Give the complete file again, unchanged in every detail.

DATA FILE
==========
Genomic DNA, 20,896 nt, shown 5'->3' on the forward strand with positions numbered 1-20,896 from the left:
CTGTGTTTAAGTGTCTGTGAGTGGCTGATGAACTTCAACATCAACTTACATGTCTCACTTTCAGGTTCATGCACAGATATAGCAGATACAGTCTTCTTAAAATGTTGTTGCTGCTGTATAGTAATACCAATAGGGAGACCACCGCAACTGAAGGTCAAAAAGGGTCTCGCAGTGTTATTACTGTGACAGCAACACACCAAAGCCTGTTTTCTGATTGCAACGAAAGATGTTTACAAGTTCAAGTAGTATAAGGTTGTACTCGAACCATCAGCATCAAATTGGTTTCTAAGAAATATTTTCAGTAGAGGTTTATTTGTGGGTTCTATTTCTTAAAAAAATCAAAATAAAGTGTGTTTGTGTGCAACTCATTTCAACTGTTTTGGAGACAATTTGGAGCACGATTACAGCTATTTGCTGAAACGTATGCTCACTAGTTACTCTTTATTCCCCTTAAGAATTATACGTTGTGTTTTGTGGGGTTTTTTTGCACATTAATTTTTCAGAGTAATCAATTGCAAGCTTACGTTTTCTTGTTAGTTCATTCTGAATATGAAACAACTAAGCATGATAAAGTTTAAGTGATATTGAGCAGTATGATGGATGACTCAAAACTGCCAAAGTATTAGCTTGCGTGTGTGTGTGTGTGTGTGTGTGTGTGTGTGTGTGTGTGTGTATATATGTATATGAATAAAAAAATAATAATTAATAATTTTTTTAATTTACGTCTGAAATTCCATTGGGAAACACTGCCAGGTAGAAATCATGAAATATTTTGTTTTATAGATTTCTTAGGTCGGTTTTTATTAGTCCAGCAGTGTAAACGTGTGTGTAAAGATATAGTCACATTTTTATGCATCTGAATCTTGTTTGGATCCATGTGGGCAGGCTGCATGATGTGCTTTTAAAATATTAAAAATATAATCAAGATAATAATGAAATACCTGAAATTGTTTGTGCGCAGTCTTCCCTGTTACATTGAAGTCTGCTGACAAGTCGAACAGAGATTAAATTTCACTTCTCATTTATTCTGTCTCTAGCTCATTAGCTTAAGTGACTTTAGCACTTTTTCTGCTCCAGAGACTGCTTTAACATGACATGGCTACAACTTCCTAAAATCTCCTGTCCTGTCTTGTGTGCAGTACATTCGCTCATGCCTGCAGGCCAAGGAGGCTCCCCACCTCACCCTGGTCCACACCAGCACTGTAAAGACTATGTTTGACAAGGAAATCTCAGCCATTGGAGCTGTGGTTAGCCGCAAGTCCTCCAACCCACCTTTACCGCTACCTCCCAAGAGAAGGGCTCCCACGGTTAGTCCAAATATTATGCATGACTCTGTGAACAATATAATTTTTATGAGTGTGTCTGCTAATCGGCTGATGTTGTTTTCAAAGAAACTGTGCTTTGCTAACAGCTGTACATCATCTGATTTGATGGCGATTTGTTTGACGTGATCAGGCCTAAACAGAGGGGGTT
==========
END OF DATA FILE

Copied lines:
Genomic DNA, 20,896 nt, shown 5'->3' on the forward strand with positions numbered 1-20,896 from the left:
CTGTGTTTAAGTGTCTGTGAGTGGCTGATGAACTTCAACATCAACTTACATGTCTCACTTTCAGGTTCATGCACAGATATAGCAGATACAGTCTTCTTAAAATGTTGTTGCTGCTGTATAGTAATACCAATAGGGAGACCACCGCAACTGAAGGTCAAAAAGGGTCTCGCAGTGTTATTACTGTGACAGCAACACACCAAAGCCTGTTTTCTGATTGCAACGAAAGATGTTTACAAGTTCAAGTAGTATAAGGTTGTACTCGAACCATCAGCATCAAATTGGTTTCTAAGAAATATTTTCAGTAGAGGTTTATTTGTGGGTTCTATTTCTTAAAAAAATCAAAATAAAGTGTGTTTGTGTGCAACTCATTTCAACTGTTTTGGAGACAATTTGGAGCACGATTACAGCTATTTGCTGAAACGTATGCTCACTAGTTACTCTTTATTCCCCTTAAGAATTATACGTTGTGTTTTGTGGGGTTTTTTTGCACATTAATTTTTCAGAGTAATCAATTGCAAGCTTACGTTTTCTTGTTAGTTCATTCTGAATATGAAACAACTAAGCATGATAAAGTTTAAGTGATATTGAGCAGTATGATGGATGACTCAAAACTGCCAAAGTATTAGCTTGCGTGTGTGTGTGTGTGTGTGTGTGTGTGTGTGTGTGTGTGTGTATATATGTATATGAATAAAAAAATAATAATTAATAATTTTTTTAATTTACGTCTGAAATTCCATTGGGAAACACTGCCAGGTAGAAATCATGAAATATTTTGTTTTATAGATTTCTTAGGTCGGTTTTTATTAGTCCAGCAGTGTAAACGTGTGTGTAAAGATATAGTCACATTTTTATGCATCTGAATCTTGTTTGGATCCATGTGGGCAGGCTGCATGATGTGCTTTTAAAATATTAAAAATATAATCAAGATAATAATGAAATACCTGAAATTGTTTGTGCGCAGTCTTCCCTGTTACATTGAAGTCTGCTGACAAGTCGAACAGAGATTAAATTTCACTTCTCATTTATTCTGTCTCTAGCTCATTAGCTTAAGTGACTTTAGCACTTTTTCTGCTCCAGAGACTGCTTTAACATGACATGGCTACAACTTCCTAAAATCTCCTGTCCTGTCTTGTGTGCAGTACATTCGCTCATGCCTGCAGGCCAAGGAGGCTCCCCACCTCACCCTGGTCCACACCAGCACTGTAAAGACTATGTTTGACAAGGAAATCTCAGCCATTGGAGCTGTGGTTAGCCGCAAGTCCTCCAACCCACCTTTACCGCTACCTCCCAAGAGAAGGGCTCCCACGGTTAGTCCAAATATTATGCATGACTCTGTGAACAATATAATTTTTATGAGTGTGTCTGCTAATCGGCTGATGTTGTTTTCAAAGAAACTGTGCTTTGCTAACAGCTGTACATCATCTGATTTGATGGCGATTTGTTTGACGTGATCAGGCCTAAACAGAGGGGGTT